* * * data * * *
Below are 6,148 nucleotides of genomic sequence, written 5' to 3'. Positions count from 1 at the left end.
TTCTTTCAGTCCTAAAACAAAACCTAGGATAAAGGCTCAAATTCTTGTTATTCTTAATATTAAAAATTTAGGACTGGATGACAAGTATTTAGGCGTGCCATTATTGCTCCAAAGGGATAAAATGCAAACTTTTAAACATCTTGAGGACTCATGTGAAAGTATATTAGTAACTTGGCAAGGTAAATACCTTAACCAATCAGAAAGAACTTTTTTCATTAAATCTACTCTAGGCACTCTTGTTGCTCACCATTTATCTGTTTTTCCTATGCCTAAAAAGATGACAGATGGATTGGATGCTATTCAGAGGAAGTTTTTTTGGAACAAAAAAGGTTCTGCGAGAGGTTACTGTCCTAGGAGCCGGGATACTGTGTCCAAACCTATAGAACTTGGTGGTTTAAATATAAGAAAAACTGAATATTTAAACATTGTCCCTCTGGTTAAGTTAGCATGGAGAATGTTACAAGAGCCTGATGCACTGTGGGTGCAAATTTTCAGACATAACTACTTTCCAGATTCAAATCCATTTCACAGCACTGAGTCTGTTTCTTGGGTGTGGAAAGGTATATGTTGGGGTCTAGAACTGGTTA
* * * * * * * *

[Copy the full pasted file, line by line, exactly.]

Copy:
Below are 6,148 nucleotides of genomic sequence, written 5' to 3'. Positions count from 1 at the left end.
TTCTTTCAGTCCTAAAACAAAACCTAGGATAAAGGCTCAAATTCTTGTTATTCTTAATATTAAAAATTTAGGACTGGATGACAAGTATTTAGGCGTGCCATTATTGCTCCAAAGGGATAAAATGCAAACTTTTAAACATCTTGAGGACTCATGTGAAAGTATATTAGTAACTTGGCAAGGTAAATACCTTAACCAATCAGAAAGAACTTTTTTCATTAAATCTACTCTAGGCACTCTTGTTGCTCACCATTTATCTGTTTTTCCTATGCCTAAAAAGATGACAGATGGATTGGATGCTATTCAGAGGAAGTTTTTTTGGAACAAAAAAGGTTCTGCGAGAGGTTACTGTCCTAGGAGCCGGGATACTGTGTCCAAACCTATAGAACTTGGTGGTTTAAATATAAGAAAAACTGAATATTTAAACATTGTCCCTCTGGTTAAGTTAGCATGGAGAATGTTACAAGAGCCTGATGCACTGTGGGTGCAAATTTTCAGACATAACTACTTTCCAGATTCAAATCCATTTCACAGCACTGAGTCTGTTTCTTGGGTGTGGAAAGGTATATGTTGGGGTCTAGAACTGGTTA